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$5.4m in Tobacco Fines, Fees

$5.4m in Tobacco Fines, Fees
Ministry of Health, Tobacco Control Unit senior officer Naibuka Waqa and World Health technical officer Ada Moadsiri discuss the protocol to eliminate the illicit trade in tobacco products to the Standing Committee on Foreign Affairs and Defence in Suva on June 5, 2018. Photo: Nacanieli Tuilevuka
June 08
11:00 2018

Since 2011, 1476 people were successfully prosecuted in court for illicit trade in to­bacco products.

$5,468,689.77 in revenue was gen­erated from fines and fees.

Naibuka Waqa, senior officer To­bacco Control Enforcement Unit of the Ministry of Health and Medi­cal Services, released the figures before the parliamentary Standing Committee on Foreign Affairs and Defence in Suva earlier this week.

Mr Waqa said the cases were a major breakthrough for the minis­try in its campaign to discourage smoking because of its associated health problems such as heart dis­ease, cancer and diabetes.

He said illicit tobacco was cheap, not properly labelled and did not carry the health warning sign. It came to Fiji in ships, mostly fish­ing vessels.

“It increases tobacco consump­tion. Currently, nearly half of the adult population smokes. In recent years there have been a growing number of observed incidents related to illicit trade of tobacco products in the Pacific, including Fiji,” Mr Waqa said.

“It increases the accessibility and affordability of tobacco products, thus undermining tobacco control policies and severely burdening health systems

“In addition, illicit trade leads to significant revenue losses for gov­ernments. The elimination of all forms of illicit trade, including smuggling and illegal manufactur­ing, is therefore an essential com­ponent of tobacco control

“Fiji has made significant strides in protecting and promoting health through tobacco control as evident by the significant reduction in cur­rent adult tobacco smoking from 42.4 per cent in 2002 to 30.8 per cent in 2011.

“Tobacco is an addictive sub­stance and about 30 per cent of the adult population use tobacco in Fiji. Disease and illness caused by tobacco harms our society and economy.”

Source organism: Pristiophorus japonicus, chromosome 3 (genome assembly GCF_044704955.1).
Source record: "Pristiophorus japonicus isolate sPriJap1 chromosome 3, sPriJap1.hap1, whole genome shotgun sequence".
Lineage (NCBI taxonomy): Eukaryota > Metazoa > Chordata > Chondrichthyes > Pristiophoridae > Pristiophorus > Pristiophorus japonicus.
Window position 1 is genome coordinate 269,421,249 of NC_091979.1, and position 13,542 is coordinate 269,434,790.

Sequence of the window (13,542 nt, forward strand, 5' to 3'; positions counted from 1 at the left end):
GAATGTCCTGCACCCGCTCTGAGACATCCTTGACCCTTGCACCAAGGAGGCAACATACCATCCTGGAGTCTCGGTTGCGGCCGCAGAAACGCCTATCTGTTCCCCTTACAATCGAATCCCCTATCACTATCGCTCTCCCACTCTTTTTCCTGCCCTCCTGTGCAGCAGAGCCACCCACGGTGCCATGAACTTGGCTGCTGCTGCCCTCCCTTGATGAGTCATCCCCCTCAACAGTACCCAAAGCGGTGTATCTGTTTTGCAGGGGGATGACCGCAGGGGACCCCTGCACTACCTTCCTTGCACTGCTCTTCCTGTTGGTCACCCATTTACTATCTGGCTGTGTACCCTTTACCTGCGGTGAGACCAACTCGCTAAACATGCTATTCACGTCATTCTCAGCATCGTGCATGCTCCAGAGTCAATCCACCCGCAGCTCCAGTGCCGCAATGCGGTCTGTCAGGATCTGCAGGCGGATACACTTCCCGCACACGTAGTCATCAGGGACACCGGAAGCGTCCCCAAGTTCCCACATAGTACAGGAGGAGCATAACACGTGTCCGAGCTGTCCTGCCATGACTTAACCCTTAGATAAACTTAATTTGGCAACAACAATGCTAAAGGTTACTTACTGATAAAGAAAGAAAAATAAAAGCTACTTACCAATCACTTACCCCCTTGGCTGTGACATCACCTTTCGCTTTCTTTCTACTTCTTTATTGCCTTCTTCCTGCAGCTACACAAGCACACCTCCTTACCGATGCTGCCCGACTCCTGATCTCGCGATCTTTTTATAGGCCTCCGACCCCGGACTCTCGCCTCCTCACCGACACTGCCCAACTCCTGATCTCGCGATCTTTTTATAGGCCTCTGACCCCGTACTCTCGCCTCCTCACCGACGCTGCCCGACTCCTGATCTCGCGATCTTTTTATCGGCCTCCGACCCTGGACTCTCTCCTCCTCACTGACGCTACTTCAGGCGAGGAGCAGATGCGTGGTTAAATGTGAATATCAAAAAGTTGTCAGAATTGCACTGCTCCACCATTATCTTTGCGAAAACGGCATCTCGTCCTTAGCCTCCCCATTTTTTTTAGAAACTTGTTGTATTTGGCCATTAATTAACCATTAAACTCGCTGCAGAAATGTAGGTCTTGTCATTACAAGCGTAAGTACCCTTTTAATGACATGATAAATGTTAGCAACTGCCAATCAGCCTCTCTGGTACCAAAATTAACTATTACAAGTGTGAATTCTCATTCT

Mr Waqa said illicit trade prod­ucts were either seized or redirect­ed to other countries.

“We are working closely with Fiji police on all enforcement ac­tivities, Fiji Revenue Customs and Services on cases of illicit trade in tobacco products,” he said.

“The other agency we are work­ing with is the National Substance Abuse Advisory Council to assist with community education or awareness programme on tobacco use and municipalities councils in enforcement of smoke free zones.

“Also the Office of Director of Public Prosecutions on court ap­pearance on certain matters and advice on legal issues.”

The Protocol to Eliminate Illicit Trade in Tobacco Products is a 2012 World Health Organisation treaty is designed to combat the world­wide illicit tobacco trade.

It aims to combat the illegal trade in tobacco products through con­trol of the supply chain and en­hanced international co-operation, thereby protecting people around the world from the health risks of tobacco, ensuring that all Customs, excise and other tax revenues due are collected and accounted for, and reducing the burden on na­tional health systems.

In recent years, World Health technical officer Ada Moadsiri said there had been a growing number of observed incidents related to il­licit trade of tobacco products in the Pacific, including Fiji.

“Taking steps to eliminate the il­licit trade of tobacco would mean that Fiji will strengthen its protec­tion of public revenues and will receive the greatest benefit possi­ble from tobacco tax revenue,” Dr Moadsiri.

“If illicit trade is prevented, there would be a reduced supply of cheap tobacco available, thereby reducing tobacco consumption and averting preventable disease and further.

“Tobacco control measures on legally traded products, such as graphic health warning and to­bacco tax increases, will be more likely to achieve their intended effect which is reduce demand for tobacco,” she said.

Fiji is the only Pacific Island state that has signed the protocol.

Edited by Epineri Vula


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